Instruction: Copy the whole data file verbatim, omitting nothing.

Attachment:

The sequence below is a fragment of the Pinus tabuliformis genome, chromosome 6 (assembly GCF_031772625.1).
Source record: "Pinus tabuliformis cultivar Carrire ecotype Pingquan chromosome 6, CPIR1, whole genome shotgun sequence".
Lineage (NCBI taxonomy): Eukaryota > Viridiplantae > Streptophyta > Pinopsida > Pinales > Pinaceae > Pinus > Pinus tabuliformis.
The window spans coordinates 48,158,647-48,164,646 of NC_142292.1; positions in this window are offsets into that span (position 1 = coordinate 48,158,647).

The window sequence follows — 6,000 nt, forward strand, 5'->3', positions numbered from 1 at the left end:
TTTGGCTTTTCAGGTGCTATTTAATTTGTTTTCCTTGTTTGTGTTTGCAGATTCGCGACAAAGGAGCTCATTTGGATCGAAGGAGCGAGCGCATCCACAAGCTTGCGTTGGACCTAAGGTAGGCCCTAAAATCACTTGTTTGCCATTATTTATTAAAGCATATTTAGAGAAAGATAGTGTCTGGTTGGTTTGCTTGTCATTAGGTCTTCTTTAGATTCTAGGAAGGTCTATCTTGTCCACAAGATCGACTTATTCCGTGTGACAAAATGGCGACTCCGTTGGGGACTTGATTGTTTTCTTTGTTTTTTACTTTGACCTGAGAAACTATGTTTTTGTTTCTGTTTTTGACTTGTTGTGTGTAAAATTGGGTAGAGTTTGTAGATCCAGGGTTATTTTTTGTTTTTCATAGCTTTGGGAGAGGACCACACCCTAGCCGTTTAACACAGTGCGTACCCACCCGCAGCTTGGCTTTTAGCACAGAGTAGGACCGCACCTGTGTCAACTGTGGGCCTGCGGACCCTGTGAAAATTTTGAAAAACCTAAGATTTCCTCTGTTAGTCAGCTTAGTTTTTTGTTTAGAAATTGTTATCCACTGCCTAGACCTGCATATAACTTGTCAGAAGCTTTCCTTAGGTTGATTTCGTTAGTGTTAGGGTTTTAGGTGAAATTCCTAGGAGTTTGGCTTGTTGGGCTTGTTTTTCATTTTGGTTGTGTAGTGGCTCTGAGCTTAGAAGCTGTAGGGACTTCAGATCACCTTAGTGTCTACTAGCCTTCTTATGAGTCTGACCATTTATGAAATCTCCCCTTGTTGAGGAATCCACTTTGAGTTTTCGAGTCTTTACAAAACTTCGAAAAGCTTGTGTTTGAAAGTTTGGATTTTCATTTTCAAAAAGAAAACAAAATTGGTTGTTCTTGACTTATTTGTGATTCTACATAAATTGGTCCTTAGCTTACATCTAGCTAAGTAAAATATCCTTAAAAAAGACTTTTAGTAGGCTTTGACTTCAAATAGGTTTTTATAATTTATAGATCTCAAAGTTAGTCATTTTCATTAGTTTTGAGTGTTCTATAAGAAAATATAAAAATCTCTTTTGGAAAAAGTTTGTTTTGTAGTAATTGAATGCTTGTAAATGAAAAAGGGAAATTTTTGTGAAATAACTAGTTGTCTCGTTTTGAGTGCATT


The sequence below is a fragment of the Pinus tabuliformis genome, chromosome 6 (assembly GCF_031772625.1).
Source record: "Pinus tabuliformis cultivar Carrire ecotype Pingquan chromosome 6, CPIR1, whole genome shotgun sequence".
Lineage (NCBI taxonomy): Eukaryota > Viridiplantae > Streptophyta > Pinopsida > Pinales > Pinaceae > Pinus > Pinus tabuliformis.
The window spans coordinates 48,158,647-48,164,646 of NC_142292.1; positions in this window are offsets into that span (position 1 = coordinate 48,158,647).

The window sequence follows — 6,000 nt, forward strand, 5'->3', positions numbered from 1 at the left end:
TTTGGCTTTTCAGGTGCTATTTAATTTGTTTTCCTTGTTTGTGTTTGCAGATTCGCGACAAAGGAGCTCATTTGGATCGAAGGAGCGAGCGCATCCACAAGCTTGCGTTGGACCTAAGGTAGGCCCTAAAATCACTTGTTTGCCATTATTTATTAAAGCATATTTAGAGAAAGATAGTGTCTGGTTGGTTTGCTTGTCATTAGGTCTTCTTTAGATTCTAGGAAGGTCTATCTTGTCCACAAGATCGACTTATTCCGTGTGACAAAATGGCGACTCCGTTGGGGACTTGATTGTTTTCTTTGTTTTTTACTTTGACCTGAGAAACTATGTTTTTGTTTCTGTTTTTGACTTGTTGTGTGTAAAATTGGGTAGAGTTTGTAGATCCAGGGTTATTTTTTGTTTTTCATAGCTTTGGGAGAGGACCACACCCTAGCCGTTTAACACAGTGCGTACCCACCCGCAGCTTGGCTTTTAGCACAGAGTAGGACCGCACCTGTGTCAACTGTGGGCCTGCGGACCCTGTGAAAATTTTGAAAAACCTAAGATTTCCTCTGTTAGTCAGCTTAGTTTTTTGTTTAGAAATTGTTATCCACTGCCTAGACCTGCATATAACTTGTCAGAAGCTTTCCTTAGGTTGATTTCGTTAGTGTTAGGGTTTTAGGTGAAATTCCTAGGAGTTTGGCTTGTTGGGCTTGTTTTTCATTTTGGTTGTGTAGTGGCTCTGAGCTTAGAAGCTGTAGGGACTTCAGATCACCTTAGTGTCTACTAGCCTTCTTATGAGTCTGACCATTTATGAAATCTCCCCTTGTTGAGGAATCCACTTTGAGTTTTCGAGTCTTTACAAAACTTCGAAAAGCTTGTGTTTGAAAGTTTGGATTTTCATTTTCAAAAAGAAAACAAAATTGGTTGTTCTTGACTTATTTGTGATTCTACATAAATTGGTCCTTAGCTTACATCTAGCTAAGTAAAATATCCTTAAAAAAGACTTTTAGTAGGCTTTGACTTCAAATAGGTTTTTATAATTTATAGATCTCAAAGTTAGTCATTTTCATTAGTTTTGAGTGTTCTATAAGAAAATATAAAAATCTCTTTTGGAAAAAGTTTGTTTTGTAGTAATTGAATGCTTGTAAATGAAAAAGGGAAATTTTTGTGAAATAACTAGTTGTCTCGTTTTGAGTGCATT